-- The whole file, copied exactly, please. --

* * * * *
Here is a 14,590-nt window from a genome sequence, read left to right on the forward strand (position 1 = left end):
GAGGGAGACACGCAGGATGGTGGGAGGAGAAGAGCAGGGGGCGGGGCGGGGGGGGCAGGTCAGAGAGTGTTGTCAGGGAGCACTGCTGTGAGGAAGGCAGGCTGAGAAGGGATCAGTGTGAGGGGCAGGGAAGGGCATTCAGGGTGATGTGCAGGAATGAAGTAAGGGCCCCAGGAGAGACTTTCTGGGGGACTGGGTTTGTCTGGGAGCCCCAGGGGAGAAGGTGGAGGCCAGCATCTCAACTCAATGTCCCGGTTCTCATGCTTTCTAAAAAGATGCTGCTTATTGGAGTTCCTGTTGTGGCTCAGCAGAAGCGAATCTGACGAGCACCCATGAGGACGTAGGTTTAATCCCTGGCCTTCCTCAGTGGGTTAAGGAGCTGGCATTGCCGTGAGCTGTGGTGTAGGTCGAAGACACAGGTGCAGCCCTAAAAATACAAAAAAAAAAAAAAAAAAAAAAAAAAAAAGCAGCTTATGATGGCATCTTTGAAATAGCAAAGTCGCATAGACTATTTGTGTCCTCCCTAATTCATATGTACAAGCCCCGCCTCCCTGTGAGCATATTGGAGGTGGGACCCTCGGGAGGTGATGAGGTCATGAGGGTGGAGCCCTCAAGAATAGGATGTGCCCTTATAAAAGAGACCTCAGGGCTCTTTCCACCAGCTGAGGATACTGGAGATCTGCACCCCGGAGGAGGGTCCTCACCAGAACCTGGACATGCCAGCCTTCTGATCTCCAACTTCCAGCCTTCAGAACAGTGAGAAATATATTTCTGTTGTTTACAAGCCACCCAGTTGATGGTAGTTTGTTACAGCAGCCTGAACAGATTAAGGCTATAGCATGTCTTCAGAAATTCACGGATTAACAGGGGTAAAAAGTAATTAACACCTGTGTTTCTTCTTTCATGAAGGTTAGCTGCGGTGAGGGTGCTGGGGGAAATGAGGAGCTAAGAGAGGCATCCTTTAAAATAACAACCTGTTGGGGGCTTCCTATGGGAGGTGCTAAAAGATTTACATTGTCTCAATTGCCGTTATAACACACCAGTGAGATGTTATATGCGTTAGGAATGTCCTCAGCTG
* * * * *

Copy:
Here is a 14,590-nt window from a genome sequence, read left to right on the forward strand (position 1 = left end):
GAGGGAGACACGCAGGATGGTGGGAGGAGAAGAGCAGGGGGCGGGGCGGGGGGGGCAGGTCAGAGAGTGTTGTCAGGGAGCACTGCTGTGAGGAAGGCAGGCTGAGAAGGGATCAGTGTGAGGGGCAGGGAAGGGCATTCAGGGTGATGTGCAGGAATGAAGTAAGGGCCCCAGGAGAGACTTTCTGGGGGACTGGGTTTGTCTGGGAGCCCCAGGGGAGAAGGTGGAGGCCAGCATCTCAACTCAATGTCCCGGTTCTCATGCTTTCTAAAAAGATGCTGCTTATTGGAGTTCCTGTTGTGGCTCAGCAGAAGCGAATCTGACGAGCACCCATGAGGACGTAGGTTTAATCCCTGGCCTTCCTCAGTGGGTTAAGGAGCTGGCATTGCCGTGAGCTGTGGTGTAGGTCGAAGACACAGGTGCAGCCCTAAAAATACAAAAAAAAAAAAAAAAAAAAAAAAAAAAAGCAGCTTATGATGGCATCTTTGAAATAGCAAAGTCGCATAGACTATTTGTGTCCTCCCTAATTCATATGTACAAGCCCCGCCTCCCTGTGAGCATATTGGAGGTGGGACCCTCGGGAGGTGATGAGGTCATGAGGGTGGAGCCCTCAAGAATAGGATGTGCCCTTATAAAAGAGACCTCAGGGCTCTTTCCACCAGCTGAGGATACTGGAGATCTGCACCCCGGAGGAGGGTCCTCACCAGAACCTGGACATGCCAGCCTTCTGATCTCCAACTTCCAGCCTTCAGAACAGTGAGAAATATATTTCTGTTGTTTACAAGCCACCCAGTTGATGGTAGTTTGTTACAGCAGCCTGAACAGATTAAGGCTATAGCATGTCTTCAGAAATTCACGGATTAACAGGGGTAAAAAGTAATTAACACCTGTGTTTCTTCTTTCATGAAGGTTAGCTGCGGTGAGGGTGCTGGGGGAAATGAGGAGCTAAGAGAGGCATCCTTTAAAATAACAACCTGTTGGGGGCTTCCTATGGGAGGTGCTAAAAGATTTACATTGTCTCAATTGCCGTTATAACACACCAGTGAGATGTTATATGCGTTAGGAATGTCCTCAGCTG